Here are five statements Koonin makes in “Unsettled” that mainstream climate scientists say are misleading, incorrect or undercut by current research:
» Read article
What You Need to Know About Solid-State Batteries
This next jump in battery-tech could solve a lot of EV problems.
By Chris Teague, Autoweek
April 30, 2021
The world of the internal combustion engine will sadly, but very necessarily, come to a close at some point in many of our lifetimes. Hybrids and electric vehicles are becoming more affordable and more advanced at a rapid pace, which means batteries are taking the place of fossil fuels. This has led to an equally rapid progression in battery technology, with the main goals of improving capacity, charging times, and safety. One major advancement in this field is the advent of solid-state batteries, which promise to push the boundaries of the limitations that current lithium-ion batteries carry.
Solid-state batteries, as the name suggests, do away with the heavy liquid electrolyte that lives inside lithium-ion batteries. The replacement is a solid electrolyte, which can come in the form of a glass, ceramics, or other materials. The overall structure of a solid-state battery is quite similar to that of traditional lithium-ion batteries otherwise, but without the need for a liquid, the batteries can be much denser and compact. Without diving too deeply into their inner workings, solid-state batteries expend energy and recharge much in the same way as traditional lithium-ion units do.
Beyond the rare potential for causing a fire, the liquid electrolytes inside lithium-ion batteries aren’t particularly great at longevity. Over time, compounds in the liquid can corrode internal battery components and can experience degradation or solid material build up inside, both of which lead to a degradation of battery capacity and overall performance.
Solid-state batteries are, for now, still in development. Toyota aims to sell its first EV powered by a solid-state battery before 2030, while several other automakers are working in partnership with battery produces on their own projects. Notably, Volkswagen is working in partnership with QuantumScape, a California-based company that hopes to push its batteries into commercial use by 2024.
» Read article
Study: Synthetic fuels cost more money and cause more CO2 emissions vs. batteries
By Stephen Edelstein, Green Car Reports
May 4, 2021
As buzz around synthetic fuels builds, the Europe-focused environmental group Transport & Environment (T&E) cautions that vehicles burning these supposedly greener fuels may cause more carbon-dioxide (CO2) emissions than battery-powered vehicles, and cost more as well.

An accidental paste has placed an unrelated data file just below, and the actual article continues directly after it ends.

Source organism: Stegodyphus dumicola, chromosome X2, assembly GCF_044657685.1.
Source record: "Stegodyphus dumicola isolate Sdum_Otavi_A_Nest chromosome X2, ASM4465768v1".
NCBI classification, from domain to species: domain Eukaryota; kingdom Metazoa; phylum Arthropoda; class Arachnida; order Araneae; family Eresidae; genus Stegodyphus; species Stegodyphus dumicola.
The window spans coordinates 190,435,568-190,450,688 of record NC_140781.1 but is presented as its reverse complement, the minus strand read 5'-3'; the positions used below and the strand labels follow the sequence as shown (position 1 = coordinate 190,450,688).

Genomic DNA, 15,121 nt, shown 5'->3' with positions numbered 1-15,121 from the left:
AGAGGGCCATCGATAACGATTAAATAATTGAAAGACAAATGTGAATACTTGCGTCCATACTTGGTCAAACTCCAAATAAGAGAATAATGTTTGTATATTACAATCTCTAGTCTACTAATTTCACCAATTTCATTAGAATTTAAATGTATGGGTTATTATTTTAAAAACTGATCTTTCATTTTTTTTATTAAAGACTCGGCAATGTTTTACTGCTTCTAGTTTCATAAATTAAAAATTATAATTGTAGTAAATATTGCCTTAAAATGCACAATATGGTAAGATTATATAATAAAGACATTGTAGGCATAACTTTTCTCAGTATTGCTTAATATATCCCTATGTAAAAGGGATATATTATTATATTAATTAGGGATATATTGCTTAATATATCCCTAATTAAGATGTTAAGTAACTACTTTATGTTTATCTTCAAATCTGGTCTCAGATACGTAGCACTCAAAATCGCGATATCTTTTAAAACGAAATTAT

That’s the conclusion T&E voiced in a position paper asking regulators not to include synthetic fuels (sometimes referred to as “e-fuels”) in the upcoming Euro 7 framework for emissions rules in the European Union.
As some automakers begin to experiment with the technology, T&E said synthetic fuels shouldn’t qualify for emissions-reduction credits under future regulations, calling the environmental benefits of these fuels “a mirage.”
By 2030, an electric car charged from the electricity grid will produce 40% lower CO2 emissions than a gasoline car burning synthetic fuel, according to the paper. Furthermore, the amount of electricity used to power an EV is lower than the amount needed to produce synthetic fuel, so electric cars do better on emissions even with a dirtier grid mix than synthetic-fueled cars, the paper said.
Synthetic fuel will also be more expensive for both automakers and drivers, T&E said.
» Read article
FOSSIL FUEL INDUSTRY
Leaked docs: Gas industry secretly fights electrification
By Benjamin Storrow, E&E News
May 3, 2021
In public, Eversource Energy likes to tout its carbon neutrality goals and its investments in offshore wind.
But officials from New England’s largest utility struck a different tone during an industry presentation in mid-March. Instead of advocating for lower emissions, company officials outlined a defensive strategy for preserving the use of natural gas for years to come.
Natural gas is “in for [the] fight of it’s life,” said one slide presented at the meeting and obtained by E&E News. It also called for a lobbying campaign, saying that “everyone needs to contact legislators in favor of NG.” Another slide asked how the industry could “take advantage of power outage fear” to bolster gas’s fortunes.
Eversource is identified in the presentation materials as the co-leader of a national “Consortium to Combat Electrification,” run out of the Energy Solutions Center, a trade group based in Washington. The slides identified 14 other utilities involved in the effort and said the group’s mission was to “create effective, customizable marketing materials to fight the electrification/anti-natural gas movement.”